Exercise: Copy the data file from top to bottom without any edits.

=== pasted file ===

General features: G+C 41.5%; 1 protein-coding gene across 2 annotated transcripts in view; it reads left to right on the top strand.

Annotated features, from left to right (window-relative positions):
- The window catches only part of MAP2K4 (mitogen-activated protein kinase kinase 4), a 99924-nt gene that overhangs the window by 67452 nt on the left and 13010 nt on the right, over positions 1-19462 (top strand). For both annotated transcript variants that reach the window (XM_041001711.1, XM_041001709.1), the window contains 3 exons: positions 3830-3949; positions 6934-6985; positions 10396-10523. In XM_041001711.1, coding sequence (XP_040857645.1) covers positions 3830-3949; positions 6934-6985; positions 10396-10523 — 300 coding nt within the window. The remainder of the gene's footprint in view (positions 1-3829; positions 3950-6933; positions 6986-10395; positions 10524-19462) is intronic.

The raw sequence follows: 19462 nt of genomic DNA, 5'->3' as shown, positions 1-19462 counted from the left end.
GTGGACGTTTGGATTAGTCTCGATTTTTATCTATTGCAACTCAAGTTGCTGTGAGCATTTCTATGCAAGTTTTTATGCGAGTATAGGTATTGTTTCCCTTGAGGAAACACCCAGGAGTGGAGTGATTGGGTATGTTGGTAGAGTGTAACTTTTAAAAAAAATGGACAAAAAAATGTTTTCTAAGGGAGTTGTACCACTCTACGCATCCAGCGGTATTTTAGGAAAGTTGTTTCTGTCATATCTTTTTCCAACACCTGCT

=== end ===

General features: G+C 41.5%; 1 protein-coding gene across 2 annotated transcripts in view; it reads left to right on the top strand.

Annotated features, from left to right (window-relative positions):
- The window catches only part of MAP2K4 (mitogen-activated protein kinase kinase 4), a 99924-nt gene that overhangs the window by 67452 nt on the left and 13010 nt on the right, over positions 1-19462 (top strand). For both annotated transcript variants that reach the window (XM_041001711.1, XM_041001709.1), the window contains 3 exons: positions 3830-3949; positions 6934-6985; positions 10396-10523. In XM_041001711.1, coding sequence (XP_040857645.1) covers positions 3830-3949; positions 6934-6985; positions 10396-10523 — 300 coding nt within the window. The remainder of the gene's footprint in view (positions 1-3829; positions 3950-6933; positions 6986-10395; positions 10524-19462) is intronic.

The raw sequence follows: 19462 nt of genomic DNA, 5'->3' as shown, positions 1-19462 counted from the left end.
GTGGACGTTTGGATTAGTCTCGATTTTTATCTATTGCAACTCAAGTTGCTGTGAGCATTTCTATGCAAGTTTTTATGCGAGTATAGGTATTGTTTCCCTTGAGGAAACACCCAGGAGTGGAGTGATTGGGTATGTTGGTAGAGTGTAACTTTTAAAAAAAATGGACAAAAAAATGTTTTCTAAGGGAGTTGTACCACTCTACGCATCCAGCGGTATTTTAGGAAAGTTGTTTCTGTCATATCTTTTTCCAACACCTGCT